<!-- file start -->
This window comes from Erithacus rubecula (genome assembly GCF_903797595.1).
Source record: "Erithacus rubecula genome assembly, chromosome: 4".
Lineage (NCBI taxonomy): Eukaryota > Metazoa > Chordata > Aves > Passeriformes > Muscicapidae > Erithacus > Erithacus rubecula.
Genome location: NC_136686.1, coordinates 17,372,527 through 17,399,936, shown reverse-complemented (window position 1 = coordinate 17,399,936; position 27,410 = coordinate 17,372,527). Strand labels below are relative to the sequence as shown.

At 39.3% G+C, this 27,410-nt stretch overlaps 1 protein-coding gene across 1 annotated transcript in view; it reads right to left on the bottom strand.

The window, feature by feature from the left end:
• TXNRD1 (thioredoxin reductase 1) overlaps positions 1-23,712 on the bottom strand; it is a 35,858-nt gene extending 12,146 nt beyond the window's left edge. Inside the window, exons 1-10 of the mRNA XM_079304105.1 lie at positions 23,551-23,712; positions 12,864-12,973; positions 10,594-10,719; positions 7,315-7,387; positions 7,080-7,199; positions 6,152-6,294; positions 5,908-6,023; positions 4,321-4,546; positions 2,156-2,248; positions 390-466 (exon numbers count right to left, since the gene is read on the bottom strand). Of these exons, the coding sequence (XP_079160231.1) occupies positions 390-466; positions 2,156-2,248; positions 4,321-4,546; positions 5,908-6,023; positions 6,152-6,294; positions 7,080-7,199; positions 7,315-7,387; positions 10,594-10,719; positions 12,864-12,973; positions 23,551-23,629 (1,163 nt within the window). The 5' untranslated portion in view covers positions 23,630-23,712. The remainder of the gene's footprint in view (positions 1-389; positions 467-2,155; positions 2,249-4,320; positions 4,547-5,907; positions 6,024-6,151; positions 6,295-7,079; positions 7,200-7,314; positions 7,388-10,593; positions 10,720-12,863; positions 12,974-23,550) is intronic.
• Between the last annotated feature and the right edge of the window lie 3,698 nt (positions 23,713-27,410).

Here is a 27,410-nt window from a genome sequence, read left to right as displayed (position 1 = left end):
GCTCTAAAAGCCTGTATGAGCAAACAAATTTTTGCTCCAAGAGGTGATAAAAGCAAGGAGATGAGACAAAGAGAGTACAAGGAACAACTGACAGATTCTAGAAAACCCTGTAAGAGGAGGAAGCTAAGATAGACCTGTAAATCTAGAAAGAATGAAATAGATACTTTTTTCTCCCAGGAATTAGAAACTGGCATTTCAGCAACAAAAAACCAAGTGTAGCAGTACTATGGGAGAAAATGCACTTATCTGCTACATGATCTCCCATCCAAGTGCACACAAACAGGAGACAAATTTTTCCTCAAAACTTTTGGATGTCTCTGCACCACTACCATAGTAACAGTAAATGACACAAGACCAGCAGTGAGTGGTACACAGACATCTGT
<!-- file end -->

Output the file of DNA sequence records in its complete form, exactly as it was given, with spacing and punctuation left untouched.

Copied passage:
This window comes from Erithacus rubecula (genome assembly GCF_903797595.1).
Source record: "Erithacus rubecula genome assembly, chromosome: 4".
Lineage (NCBI taxonomy): Eukaryota > Metazoa > Chordata > Aves > Passeriformes > Muscicapidae > Erithacus > Erithacus rubecula.
Genome location: NC_136686.1, coordinates 17,372,527 through 17,399,936, shown reverse-complemented (window position 1 = coordinate 17,399,936; position 27,410 = coordinate 17,372,527). Strand labels below are relative to the sequence as shown.

At 39.3% G+C, this 27,410-nt stretch overlaps 1 protein-coding gene across 1 annotated transcript in view; it reads right to left on the bottom strand.

The window, feature by feature from the left end:
• TXNRD1 (thioredoxin reductase 1) overlaps positions 1-23,712 on the bottom strand; it is a 35,858-nt gene extending 12,146 nt beyond the window's left edge. Inside the window, exons 1-10 of the mRNA XM_079304105.1 lie at positions 23,551-23,712; positions 12,864-12,973; positions 10,594-10,719; positions 7,315-7,387; positions 7,080-7,199; positions 6,152-6,294; positions 5,908-6,023; positions 4,321-4,546; positions 2,156-2,248; positions 390-466 (exon numbers count right to left, since the gene is read on the bottom strand). Of these exons, the coding sequence (XP_079160231.1) occupies positions 390-466; positions 2,156-2,248; positions 4,321-4,546; positions 5,908-6,023; positions 6,152-6,294; positions 7,080-7,199; positions 7,315-7,387; positions 10,594-10,719; positions 12,864-12,973; positions 23,551-23,629 (1,163 nt within the window). The 5' untranslated portion in view covers positions 23,630-23,712. The remainder of the gene's footprint in view (positions 1-389; positions 467-2,155; positions 2,249-4,320; positions 4,547-5,907; positions 6,024-6,151; positions 6,295-7,079; positions 7,200-7,314; positions 7,388-10,593; positions 10,720-12,863; positions 12,974-23,550) is intronic.
• Between the last annotated feature and the right edge of the window lie 3,698 nt (positions 23,713-27,410).

Here is a 27,410-nt window from a genome sequence, read left to right as displayed (position 1 = left end):
GCTCTAAAAGCCTGTATGAGCAAACAAATTTTTGCTCCAAGAGGTGATAAAAGCAAGGAGATGAGACAAAGAGAGTACAAGGAACAACTGACAGATTCTAGAAAACCCTGTAAGAGGAGGAAGCTAAGATAGACCTGTAAATCTAGAAAGAATGAAATAGATACTTTTTTCTCCCAGGAATTAGAAACTGGCATTTCAGCAACAAAAAACCAAGTGTAGCAGTACTATGGGAGAAAATGCACTTATCTGCTACATGATCTCCCATCCAAGTGCACACAAACAGGAGACAAATTTTTCCTCAAAACTTTTGGATGTCTCTGCACCACTACCATAGTAACAGTAAATGACACAAGACCAGCAGTGAGTGGTACACAGACATCTGT